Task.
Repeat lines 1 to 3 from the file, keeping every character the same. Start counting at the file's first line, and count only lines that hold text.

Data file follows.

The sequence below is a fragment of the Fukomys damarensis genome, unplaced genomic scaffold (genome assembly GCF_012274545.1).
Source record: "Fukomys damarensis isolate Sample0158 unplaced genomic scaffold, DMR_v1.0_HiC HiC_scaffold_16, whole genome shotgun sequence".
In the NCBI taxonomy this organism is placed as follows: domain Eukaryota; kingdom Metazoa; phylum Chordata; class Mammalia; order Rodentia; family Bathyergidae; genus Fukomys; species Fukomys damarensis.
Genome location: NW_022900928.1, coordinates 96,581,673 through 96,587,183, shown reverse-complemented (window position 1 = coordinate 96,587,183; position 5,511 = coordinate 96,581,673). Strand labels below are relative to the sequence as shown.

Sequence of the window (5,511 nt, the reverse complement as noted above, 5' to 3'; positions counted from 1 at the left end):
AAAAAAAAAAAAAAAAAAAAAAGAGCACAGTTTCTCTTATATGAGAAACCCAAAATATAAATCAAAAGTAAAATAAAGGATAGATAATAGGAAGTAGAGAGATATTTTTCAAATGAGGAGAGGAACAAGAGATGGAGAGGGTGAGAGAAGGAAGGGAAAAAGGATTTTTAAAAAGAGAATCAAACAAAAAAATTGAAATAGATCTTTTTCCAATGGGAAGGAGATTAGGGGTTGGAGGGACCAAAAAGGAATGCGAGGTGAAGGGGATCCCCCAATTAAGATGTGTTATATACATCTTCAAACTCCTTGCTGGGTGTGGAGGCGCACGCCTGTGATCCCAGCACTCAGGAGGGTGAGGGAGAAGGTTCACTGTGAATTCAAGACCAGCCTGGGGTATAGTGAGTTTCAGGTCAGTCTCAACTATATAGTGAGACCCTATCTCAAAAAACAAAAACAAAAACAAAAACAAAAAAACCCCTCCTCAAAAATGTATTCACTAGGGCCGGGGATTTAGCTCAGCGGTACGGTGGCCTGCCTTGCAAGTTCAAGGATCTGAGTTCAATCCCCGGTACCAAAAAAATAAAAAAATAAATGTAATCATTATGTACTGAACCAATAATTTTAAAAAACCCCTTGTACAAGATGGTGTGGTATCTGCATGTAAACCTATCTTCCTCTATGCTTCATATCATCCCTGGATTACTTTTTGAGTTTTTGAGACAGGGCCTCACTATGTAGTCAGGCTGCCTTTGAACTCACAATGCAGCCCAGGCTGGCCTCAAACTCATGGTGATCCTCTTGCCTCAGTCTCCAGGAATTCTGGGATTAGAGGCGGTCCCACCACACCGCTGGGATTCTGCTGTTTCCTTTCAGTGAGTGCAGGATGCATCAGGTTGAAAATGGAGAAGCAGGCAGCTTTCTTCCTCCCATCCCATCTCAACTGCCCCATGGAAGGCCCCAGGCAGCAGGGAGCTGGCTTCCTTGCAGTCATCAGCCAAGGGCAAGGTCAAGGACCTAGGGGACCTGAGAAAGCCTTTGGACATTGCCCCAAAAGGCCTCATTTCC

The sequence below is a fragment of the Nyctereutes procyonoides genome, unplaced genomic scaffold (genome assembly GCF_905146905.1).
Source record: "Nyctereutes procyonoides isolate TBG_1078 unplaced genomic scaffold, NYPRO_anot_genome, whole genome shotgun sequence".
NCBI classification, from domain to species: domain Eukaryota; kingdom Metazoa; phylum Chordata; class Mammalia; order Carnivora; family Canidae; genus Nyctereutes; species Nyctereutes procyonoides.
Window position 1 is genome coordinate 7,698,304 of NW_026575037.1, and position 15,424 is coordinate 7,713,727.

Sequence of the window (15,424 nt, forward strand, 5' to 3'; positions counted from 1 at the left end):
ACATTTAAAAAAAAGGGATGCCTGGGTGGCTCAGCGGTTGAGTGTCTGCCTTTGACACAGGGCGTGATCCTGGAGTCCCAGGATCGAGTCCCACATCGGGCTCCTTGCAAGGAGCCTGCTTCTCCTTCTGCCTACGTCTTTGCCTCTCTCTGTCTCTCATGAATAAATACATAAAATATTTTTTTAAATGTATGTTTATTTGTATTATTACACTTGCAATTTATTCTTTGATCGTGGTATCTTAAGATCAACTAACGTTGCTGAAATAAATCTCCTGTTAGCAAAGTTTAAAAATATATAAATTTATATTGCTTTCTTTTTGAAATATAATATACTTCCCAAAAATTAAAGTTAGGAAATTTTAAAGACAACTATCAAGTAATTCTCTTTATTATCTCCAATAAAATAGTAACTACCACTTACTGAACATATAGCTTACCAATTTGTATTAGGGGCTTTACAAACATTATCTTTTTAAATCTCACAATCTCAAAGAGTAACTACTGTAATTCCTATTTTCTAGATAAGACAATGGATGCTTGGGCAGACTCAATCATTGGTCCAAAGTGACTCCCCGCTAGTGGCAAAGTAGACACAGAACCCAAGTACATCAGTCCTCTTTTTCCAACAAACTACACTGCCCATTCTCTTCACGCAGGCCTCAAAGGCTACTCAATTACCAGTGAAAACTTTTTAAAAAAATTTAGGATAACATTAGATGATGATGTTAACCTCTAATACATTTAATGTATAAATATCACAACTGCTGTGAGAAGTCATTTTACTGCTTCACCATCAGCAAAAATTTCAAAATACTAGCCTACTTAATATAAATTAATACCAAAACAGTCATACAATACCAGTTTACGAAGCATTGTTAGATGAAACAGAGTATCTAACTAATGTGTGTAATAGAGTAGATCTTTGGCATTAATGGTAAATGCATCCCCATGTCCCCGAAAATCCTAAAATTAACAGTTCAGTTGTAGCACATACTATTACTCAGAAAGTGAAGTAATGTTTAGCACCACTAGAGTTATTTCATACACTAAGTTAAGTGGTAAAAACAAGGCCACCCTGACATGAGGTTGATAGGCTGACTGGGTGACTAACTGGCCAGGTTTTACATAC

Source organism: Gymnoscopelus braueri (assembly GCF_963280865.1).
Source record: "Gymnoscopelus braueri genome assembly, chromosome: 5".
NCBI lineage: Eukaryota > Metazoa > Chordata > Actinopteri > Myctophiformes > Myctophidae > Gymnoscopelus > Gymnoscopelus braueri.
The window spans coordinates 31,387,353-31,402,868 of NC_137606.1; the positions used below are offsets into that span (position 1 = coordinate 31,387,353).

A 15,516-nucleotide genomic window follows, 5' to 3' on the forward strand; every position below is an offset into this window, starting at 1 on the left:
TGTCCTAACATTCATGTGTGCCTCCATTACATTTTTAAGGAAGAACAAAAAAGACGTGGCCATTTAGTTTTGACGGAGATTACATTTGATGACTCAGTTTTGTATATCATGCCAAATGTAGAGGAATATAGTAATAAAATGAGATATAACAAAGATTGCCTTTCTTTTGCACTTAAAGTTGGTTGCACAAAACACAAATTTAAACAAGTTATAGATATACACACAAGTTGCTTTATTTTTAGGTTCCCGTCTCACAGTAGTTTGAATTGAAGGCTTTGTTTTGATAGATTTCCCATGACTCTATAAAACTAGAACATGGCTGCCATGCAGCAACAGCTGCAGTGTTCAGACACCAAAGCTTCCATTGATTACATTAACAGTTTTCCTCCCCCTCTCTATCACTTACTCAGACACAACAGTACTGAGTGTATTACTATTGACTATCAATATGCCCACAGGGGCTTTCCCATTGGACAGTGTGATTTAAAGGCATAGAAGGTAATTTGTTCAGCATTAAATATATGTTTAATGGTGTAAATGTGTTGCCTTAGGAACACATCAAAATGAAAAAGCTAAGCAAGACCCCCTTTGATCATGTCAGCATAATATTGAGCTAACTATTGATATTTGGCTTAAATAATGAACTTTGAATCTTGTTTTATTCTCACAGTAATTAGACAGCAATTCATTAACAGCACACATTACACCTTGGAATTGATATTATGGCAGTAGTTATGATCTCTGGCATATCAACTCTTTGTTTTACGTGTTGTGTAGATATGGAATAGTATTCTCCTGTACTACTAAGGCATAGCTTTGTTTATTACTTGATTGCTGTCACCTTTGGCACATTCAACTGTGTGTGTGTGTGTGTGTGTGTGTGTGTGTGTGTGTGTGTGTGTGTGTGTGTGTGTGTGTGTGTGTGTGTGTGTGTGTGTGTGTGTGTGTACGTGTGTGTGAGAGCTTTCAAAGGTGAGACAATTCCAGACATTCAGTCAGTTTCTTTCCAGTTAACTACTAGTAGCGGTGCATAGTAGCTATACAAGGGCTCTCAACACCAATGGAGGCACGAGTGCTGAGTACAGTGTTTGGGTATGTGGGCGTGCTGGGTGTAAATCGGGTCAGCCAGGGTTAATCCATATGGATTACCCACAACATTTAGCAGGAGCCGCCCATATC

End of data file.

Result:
The sequence below is a fragment of the Fukomys damarensis genome, unplaced genomic scaffold (genome assembly GCF_012274545.1).
Source record: "Fukomys damarensis isolate Sample0158 unplaced genomic scaffold, DMR_v1.0_HiC HiC_scaffold_16, whole genome shotgun sequence".
In the NCBI taxonomy this organism is placed as follows: domain Eukaryota; kingdom Metazoa; phylum Chordata; class Mammalia; order Rodentia; family Bathyergidae; genus Fukomys; species Fukomys damarensis.